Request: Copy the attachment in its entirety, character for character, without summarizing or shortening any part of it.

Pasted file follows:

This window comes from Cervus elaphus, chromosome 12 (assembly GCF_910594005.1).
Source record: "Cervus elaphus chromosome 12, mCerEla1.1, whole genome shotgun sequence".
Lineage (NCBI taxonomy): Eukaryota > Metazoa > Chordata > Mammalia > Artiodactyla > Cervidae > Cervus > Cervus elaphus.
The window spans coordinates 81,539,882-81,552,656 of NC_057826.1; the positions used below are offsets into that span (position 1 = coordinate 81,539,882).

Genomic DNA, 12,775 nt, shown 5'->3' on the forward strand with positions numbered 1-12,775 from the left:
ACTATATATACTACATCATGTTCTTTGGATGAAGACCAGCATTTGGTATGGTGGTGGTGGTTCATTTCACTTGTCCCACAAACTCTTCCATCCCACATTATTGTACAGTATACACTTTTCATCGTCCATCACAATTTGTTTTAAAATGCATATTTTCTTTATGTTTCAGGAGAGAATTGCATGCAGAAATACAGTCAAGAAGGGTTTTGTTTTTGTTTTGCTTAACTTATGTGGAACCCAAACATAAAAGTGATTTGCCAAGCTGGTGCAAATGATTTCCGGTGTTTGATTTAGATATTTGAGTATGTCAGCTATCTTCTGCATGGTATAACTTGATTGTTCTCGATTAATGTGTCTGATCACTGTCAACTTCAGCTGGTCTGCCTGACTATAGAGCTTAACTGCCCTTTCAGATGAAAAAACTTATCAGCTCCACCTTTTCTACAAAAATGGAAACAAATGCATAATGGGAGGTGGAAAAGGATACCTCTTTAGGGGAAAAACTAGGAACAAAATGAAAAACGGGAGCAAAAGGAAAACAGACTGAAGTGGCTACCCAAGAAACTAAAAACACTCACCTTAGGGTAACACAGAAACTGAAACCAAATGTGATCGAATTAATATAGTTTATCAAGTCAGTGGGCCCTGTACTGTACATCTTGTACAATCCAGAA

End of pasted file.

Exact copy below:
This window comes from Cervus elaphus, chromosome 12 (assembly GCF_910594005.1).
Source record: "Cervus elaphus chromosome 12, mCerEla1.1, whole genome shotgun sequence".
Lineage (NCBI taxonomy): Eukaryota > Metazoa > Chordata > Mammalia > Artiodactyla > Cervidae > Cervus > Cervus elaphus.
The window spans coordinates 81,539,882-81,552,656 of NC_057826.1; the positions used below are offsets into that span (position 1 = coordinate 81,539,882).

Genomic DNA, 12,775 nt, shown 5'->3' on the forward strand with positions numbered 1-12,775 from the left:
ACTATATATACTACATCATGTTCTTTGGATGAAGACCAGCATTTGGTATGGTGGTGGTGGTTCATTTCACTTGTCCCACAAACTCTTCCATCCCACATTATTGTACAGTATACACTTTTCATCGTCCATCACAATTTGTTTTAAAATGCATATTTTCTTTATGTTTCAGGAGAGAATTGCATGCAGAAATACAGTCAAGAAGGGTTTTGTTTTTGTTTTGCTTAACTTATGTGGAACCCAAACATAAAAGTGATTTGCCAAGCTGGTGCAAATGATTTCCGGTGTTTGATTTAGATATTTGAGTATGTCAGCTATCTTCTGCATGGTATAACTTGATTGTTCTCGATTAATGTGTCTGATCACTGTCAACTTCAGCTGGTCTGCCTGACTATAGAGCTTAACTGCCCTTTCAGATGAAAAAACTTATCAGCTCCACCTTTTCTACAAAAATGGAAACAAATGCATAATGGGAGGTGGAAAAGGATACCTCTTTAGGGGAAAAACTAGGAACAAAATGAAAAACGGGAGCAAAAGGAAAACAGACTGAAGTGGCTACCCAAGAAACTAAAAACACTCACCTTAGGGTAACACAGAAACTGAAACCAAATGTGATCGAATTAATATAGTTTATCAAGTCAGTGGGCCCTGTACTGTACATCTTGTACAATCCAGAA